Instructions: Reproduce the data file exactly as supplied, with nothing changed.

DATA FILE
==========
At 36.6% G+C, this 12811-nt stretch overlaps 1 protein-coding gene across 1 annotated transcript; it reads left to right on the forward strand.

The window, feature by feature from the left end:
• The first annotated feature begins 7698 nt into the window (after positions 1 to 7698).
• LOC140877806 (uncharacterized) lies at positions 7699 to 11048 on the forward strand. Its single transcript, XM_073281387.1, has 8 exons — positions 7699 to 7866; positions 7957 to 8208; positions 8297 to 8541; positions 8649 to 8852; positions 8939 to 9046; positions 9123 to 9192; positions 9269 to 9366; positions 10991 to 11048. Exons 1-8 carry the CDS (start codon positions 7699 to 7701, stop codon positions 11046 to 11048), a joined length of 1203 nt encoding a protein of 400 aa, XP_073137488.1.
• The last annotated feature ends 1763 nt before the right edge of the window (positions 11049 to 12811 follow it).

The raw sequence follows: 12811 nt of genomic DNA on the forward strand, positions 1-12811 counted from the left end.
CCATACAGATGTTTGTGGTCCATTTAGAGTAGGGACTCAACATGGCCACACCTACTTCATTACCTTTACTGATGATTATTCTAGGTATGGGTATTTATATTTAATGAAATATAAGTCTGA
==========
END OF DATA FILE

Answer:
At 36.6% G+C, this 12811-nt stretch overlaps 1 protein-coding gene across 1 annotated transcript; it reads left to right on the forward strand.

The window, feature by feature from the left end:
• The first annotated feature begins 7698 nt into the window (after positions 1 to 7698).
• LOC140877806 (uncharacterized) lies at positions 7699 to 11048 on the forward strand. Its single transcript, XM_073281387.1, has 8 exons — positions 7699 to 7866; positions 7957 to 8208; positions 8297 to 8541; positions 8649 to 8852; positions 8939 to 9046; positions 9123 to 9192; positions 9269 to 9366; positions 10991 to 11048. Exons 1-8 carry the CDS (start codon positions 7699 to 7701, stop codon positions 11046 to 11048), a joined length of 1203 nt encoding a protein of 400 aa, XP_073137488.1.
• The last annotated feature ends 1763 nt before the right edge of the window (positions 11049 to 12811 follow it).

The raw sequence follows: 12811 nt of genomic DNA on the forward strand, positions 1-12811 counted from the left end.
CCATACAGATGTTTGTGGTCCATTTAGAGTAGGGACTCAACATGGCCACACCTACTTCATTACCTTTACTGATGATTATTCTAGGTATGGGTATTTATATTTAATGAAATATAAGTCTGA